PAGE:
Where does the word ‘posh’ come from?

Why have Britain's upper classes been described in history as 'posh'? And where did this word originate?

The history of maritime travel could explain why we use the word 'posh' for the British upper classes. (Photo by George Rinhart/Corbis via Getty Images)

Where else than Britain are the elegant and well-to-do described as ‘posh’? The origins of the word definitely lurk inside the last couple of centuries of Britain’s history, but where exactly is uncertain.

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Yet the most popular story comes from the days of the Raj in India. It was a time when wealthy Brits would sail to India so they could enjoy a holiday in an exotic part of the empire.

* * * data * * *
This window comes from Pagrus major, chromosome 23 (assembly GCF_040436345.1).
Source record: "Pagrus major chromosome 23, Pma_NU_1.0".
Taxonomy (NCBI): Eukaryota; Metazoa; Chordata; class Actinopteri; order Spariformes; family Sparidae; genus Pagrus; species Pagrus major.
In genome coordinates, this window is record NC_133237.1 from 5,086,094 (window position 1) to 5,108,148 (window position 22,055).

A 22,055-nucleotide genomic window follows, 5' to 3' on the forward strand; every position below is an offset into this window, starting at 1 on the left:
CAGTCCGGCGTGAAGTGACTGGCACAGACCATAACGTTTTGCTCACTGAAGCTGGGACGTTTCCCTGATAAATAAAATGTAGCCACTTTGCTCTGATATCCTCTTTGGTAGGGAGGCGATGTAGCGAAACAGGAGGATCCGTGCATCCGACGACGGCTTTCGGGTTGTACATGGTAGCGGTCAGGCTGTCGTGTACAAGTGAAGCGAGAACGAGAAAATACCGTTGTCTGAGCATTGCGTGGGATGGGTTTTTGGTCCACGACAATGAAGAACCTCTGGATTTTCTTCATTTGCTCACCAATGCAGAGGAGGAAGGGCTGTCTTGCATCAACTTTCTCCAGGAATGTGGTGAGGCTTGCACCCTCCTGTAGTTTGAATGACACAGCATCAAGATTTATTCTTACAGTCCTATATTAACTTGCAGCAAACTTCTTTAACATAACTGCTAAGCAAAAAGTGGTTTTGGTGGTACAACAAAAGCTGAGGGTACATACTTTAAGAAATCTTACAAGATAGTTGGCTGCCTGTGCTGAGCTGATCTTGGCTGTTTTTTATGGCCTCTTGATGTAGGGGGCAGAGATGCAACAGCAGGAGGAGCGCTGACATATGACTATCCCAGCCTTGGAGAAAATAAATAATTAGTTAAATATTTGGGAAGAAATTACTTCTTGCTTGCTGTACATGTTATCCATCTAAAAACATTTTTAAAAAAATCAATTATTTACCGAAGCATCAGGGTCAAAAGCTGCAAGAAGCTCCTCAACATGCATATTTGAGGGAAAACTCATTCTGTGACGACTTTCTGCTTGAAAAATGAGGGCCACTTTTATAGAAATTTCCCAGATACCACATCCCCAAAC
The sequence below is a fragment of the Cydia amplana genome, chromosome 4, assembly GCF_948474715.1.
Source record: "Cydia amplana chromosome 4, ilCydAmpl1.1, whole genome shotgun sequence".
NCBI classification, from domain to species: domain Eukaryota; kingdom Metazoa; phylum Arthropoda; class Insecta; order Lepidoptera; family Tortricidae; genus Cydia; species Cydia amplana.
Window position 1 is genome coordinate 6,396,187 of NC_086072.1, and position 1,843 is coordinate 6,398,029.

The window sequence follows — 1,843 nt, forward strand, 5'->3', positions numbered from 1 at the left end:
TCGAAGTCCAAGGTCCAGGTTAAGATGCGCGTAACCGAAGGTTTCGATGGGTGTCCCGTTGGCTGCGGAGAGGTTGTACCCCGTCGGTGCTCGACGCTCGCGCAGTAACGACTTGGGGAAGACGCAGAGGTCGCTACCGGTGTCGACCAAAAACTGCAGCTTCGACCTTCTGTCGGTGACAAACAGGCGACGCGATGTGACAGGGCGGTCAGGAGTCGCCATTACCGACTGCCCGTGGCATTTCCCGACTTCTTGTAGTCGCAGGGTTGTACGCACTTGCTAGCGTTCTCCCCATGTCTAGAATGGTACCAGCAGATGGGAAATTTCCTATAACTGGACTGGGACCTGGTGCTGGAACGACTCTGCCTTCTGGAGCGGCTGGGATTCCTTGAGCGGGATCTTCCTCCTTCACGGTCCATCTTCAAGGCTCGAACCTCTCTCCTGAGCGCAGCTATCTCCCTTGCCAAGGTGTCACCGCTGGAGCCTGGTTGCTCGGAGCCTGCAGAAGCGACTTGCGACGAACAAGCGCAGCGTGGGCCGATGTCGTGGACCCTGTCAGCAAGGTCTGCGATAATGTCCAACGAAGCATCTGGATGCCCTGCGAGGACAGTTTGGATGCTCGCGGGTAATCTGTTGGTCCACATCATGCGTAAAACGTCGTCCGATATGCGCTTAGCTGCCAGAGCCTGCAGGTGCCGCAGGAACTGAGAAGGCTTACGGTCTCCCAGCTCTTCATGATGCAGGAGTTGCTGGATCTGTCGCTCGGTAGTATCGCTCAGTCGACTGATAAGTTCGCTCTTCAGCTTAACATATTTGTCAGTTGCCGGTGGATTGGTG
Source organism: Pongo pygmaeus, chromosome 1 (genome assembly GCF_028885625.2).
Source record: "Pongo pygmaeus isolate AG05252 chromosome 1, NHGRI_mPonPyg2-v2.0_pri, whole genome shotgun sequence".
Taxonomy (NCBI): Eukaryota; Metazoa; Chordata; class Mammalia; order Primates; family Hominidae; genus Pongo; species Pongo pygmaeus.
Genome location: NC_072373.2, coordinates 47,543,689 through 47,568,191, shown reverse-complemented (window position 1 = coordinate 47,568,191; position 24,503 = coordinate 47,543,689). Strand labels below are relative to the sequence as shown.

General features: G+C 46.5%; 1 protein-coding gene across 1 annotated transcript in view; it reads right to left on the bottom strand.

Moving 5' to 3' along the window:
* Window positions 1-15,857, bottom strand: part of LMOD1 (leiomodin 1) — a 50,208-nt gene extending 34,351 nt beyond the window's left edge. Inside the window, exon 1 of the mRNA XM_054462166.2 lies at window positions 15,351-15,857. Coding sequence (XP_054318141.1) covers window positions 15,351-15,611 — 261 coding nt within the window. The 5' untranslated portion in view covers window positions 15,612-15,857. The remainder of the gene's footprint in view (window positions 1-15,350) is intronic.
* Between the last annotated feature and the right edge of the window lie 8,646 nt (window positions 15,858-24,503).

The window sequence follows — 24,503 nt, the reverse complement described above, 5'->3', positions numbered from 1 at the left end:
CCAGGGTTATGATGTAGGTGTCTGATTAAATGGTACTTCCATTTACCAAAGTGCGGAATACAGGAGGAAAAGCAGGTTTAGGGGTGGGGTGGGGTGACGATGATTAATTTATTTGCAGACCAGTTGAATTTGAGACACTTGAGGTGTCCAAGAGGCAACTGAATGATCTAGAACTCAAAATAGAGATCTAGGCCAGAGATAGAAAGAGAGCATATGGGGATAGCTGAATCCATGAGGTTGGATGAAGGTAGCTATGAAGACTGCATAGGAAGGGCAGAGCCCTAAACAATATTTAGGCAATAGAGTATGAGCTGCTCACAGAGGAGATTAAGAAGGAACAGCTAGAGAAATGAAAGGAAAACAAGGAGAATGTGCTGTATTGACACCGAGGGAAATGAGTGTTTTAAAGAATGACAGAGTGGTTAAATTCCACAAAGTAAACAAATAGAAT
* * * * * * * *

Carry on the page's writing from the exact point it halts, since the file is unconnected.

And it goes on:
On the boat journey out, the most comfortable berths were on the left-hand side, or port, as they would be in the shade and a little cooler. Therefore, the right, or starboard, rooms were best for the return journey.

So if holidaymakers were discussing an upcoming trip, all they would have to remember for the voyage was: ‘Port out, starboard home’, or posh.

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This article was taken from the September 2015 issue of BBC History Revealed magazine